A systematic review assessing the quality of patient reported outcomes measures in dry eye diseases

Abstract

Background: Patient-reported outcome measures (PROMs) can provide valuable insights on the impact of a disease or treatment on a patient’s health-related quality of life. In ophthalmology, particularly in dry eye disease (DED) and ocular surface disease (OSD), it is unclear whether the available PROMs were developed using comprehensive guidelines. To address this, we evaluated the methodological quality of studies assessing the psychometric properties of PROMs in DED and OSD [PROSPERO registration number CRD42019142328]. Methods: Four databases were searched; reference list and citation searching of included studies was also conducted. The COnsensus-based Standards for the selection of health Measurement INstruments (COSMIN) checklist was used to appraise the quality of the studies evaluating the psychometric properties of PROMs used in DED and OSD. Results: The search strategy (S3 Table) retrieved 5,761 records, 573 duplicates were removed, 5,188 abstracts were screened and 127 full-text articles were retrieved for further review. Of these, 118 full-text articles did not meet the eligibility criteria and were excluded. Reference list and citation searching, identified an additional 8 articles bringing the total numbers of papers reviewed to 17. In general, psychometric properties such as content validity, measurement error and structural validity were not assessed by the studies included in this review. Studies reviewing The Impact of Dry Eye on Everyday Life (IDEEL) presented with the highest quality scores together with the Ocular Surface Disease Index (OSDI) questionnaire. Conclusions: The quality of studies evaluating PROMs in DED and OSD was considered using the COSMIN standards. The majority of the studies evaluating PROMs included in this review did not meet the recommended COSMIN criteria and the quality of the PROMs evaluated is not assured. Further evaluation of their psychometric properties is required if these are going to be used in clinical practice or research.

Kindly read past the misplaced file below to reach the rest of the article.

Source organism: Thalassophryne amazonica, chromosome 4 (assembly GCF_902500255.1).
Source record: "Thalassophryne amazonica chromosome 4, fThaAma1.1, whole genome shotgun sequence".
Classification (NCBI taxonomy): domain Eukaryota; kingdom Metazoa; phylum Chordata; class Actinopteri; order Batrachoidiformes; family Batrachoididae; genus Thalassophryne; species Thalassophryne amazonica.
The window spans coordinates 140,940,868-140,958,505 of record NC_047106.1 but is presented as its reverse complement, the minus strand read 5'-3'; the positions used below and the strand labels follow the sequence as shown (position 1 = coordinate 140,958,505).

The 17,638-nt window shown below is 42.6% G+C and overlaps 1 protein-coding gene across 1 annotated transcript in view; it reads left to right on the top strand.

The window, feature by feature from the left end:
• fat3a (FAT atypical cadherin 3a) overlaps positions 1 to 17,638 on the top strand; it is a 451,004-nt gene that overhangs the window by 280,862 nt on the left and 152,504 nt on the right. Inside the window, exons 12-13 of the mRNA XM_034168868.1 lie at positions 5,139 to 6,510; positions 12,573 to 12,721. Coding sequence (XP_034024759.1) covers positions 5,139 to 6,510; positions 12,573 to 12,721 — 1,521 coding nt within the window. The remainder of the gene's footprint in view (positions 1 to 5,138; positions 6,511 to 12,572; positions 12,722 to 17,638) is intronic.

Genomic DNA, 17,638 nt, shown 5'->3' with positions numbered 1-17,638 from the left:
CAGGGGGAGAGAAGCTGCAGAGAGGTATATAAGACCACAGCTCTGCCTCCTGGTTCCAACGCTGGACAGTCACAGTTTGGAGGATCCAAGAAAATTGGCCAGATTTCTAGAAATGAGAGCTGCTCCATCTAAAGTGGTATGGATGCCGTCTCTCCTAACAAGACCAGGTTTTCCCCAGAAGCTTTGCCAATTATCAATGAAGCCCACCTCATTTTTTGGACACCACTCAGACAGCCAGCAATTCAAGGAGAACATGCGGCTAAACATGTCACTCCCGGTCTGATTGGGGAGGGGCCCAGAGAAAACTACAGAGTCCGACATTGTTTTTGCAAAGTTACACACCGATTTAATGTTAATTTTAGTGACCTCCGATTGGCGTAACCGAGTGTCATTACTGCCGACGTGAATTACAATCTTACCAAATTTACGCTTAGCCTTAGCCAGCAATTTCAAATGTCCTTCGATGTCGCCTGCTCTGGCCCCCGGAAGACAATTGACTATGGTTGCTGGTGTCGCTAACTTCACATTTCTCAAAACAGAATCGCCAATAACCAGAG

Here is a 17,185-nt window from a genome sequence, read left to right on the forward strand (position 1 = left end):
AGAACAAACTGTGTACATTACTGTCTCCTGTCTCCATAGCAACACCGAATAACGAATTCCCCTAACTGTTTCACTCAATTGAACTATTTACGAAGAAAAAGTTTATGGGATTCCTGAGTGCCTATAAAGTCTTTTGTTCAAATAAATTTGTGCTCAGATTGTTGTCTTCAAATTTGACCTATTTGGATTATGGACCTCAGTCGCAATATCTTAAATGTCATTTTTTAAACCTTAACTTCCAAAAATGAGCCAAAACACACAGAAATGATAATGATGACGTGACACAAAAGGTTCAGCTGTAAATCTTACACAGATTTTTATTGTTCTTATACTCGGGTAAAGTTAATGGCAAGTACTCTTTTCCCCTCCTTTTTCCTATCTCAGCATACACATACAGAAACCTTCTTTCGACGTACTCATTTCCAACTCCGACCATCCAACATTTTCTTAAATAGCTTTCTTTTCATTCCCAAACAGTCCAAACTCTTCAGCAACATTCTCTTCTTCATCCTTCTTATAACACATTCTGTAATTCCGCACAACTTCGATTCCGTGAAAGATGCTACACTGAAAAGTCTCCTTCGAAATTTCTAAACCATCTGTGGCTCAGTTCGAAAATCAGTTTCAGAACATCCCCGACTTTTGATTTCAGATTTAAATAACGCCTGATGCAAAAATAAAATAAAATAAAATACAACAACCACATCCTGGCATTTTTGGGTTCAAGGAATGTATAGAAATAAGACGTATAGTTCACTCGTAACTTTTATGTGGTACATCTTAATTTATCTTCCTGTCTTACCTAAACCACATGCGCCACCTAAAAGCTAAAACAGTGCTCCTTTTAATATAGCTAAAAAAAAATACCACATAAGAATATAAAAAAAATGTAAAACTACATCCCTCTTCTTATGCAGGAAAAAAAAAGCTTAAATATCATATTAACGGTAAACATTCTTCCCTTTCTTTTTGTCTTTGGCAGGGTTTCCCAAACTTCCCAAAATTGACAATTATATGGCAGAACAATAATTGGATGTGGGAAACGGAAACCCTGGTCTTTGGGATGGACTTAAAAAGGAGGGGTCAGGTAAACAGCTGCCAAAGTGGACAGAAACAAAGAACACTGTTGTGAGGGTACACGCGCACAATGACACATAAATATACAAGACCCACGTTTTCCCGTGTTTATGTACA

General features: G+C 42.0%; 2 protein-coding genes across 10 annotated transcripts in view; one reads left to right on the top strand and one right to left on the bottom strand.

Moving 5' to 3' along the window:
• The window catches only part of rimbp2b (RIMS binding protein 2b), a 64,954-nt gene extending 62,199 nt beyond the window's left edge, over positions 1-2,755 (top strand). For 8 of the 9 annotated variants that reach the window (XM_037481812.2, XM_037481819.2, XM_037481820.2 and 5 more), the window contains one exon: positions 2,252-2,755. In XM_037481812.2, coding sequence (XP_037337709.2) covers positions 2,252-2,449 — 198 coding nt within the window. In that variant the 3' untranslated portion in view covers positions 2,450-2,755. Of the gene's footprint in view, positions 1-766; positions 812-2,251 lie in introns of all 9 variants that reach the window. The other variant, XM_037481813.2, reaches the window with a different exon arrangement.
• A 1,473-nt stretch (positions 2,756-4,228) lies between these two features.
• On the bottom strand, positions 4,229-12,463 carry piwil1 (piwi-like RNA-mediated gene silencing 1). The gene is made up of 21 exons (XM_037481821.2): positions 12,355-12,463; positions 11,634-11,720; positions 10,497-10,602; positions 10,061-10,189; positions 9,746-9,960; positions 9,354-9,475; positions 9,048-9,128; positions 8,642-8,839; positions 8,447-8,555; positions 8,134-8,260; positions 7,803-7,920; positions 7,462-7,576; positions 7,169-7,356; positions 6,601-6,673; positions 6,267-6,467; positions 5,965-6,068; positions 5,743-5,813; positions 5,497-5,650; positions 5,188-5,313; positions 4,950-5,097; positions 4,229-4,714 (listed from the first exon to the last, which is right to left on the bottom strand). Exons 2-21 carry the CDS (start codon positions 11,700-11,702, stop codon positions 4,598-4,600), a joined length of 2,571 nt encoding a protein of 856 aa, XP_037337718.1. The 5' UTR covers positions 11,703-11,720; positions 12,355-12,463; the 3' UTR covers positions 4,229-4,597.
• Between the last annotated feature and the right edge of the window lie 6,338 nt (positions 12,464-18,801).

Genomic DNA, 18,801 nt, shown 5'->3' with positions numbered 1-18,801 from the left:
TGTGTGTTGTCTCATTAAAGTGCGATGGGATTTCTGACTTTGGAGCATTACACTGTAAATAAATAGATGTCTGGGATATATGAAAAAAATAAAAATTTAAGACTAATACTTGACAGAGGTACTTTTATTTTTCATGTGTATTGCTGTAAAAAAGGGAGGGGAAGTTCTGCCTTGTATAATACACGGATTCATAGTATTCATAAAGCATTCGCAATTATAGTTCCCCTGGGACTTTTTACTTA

Publication DOI: https://doi.org/10.1371/journal.pone.0253857
Divisions: College of Health & Life Sciences > School of Optometry
Additional Information: Copyright: © 2021 Recchioni et al. This is an open access article distributed under the terms of the Creative Commons Attribution License, which permits unrestricted use, distribution, and reproduction in any medium, provided the original author and source are credited. Funding: Funding: This work was supported by funding from the II-LA-1117-20001 Programme Invention for Innovation (i4i) and it presents an independent research supported by the National Institute of Health Research Birmingham Biomedical Research Centre at the University Hospitals Birmingham National Health Service Foundation Trust and the University of Birmingham.
Uncontrolled Keywords: General
Full Text Link:
Related URLs: https://journal ... al.pone.0253857 (Publisher URL)
http://www.scop ... tnerID=8YFLogxK (Scopus URL)
PURE Output Type: Review article
Published Date: 2021-08-09
Accepted Date: 2021-06-14
Authors: Recchioni, Alberto
Aiyegbusi, Olalekan Lee
Cruz-Rivera, Samantha
Rauz, Saaeha
Slade, Anita

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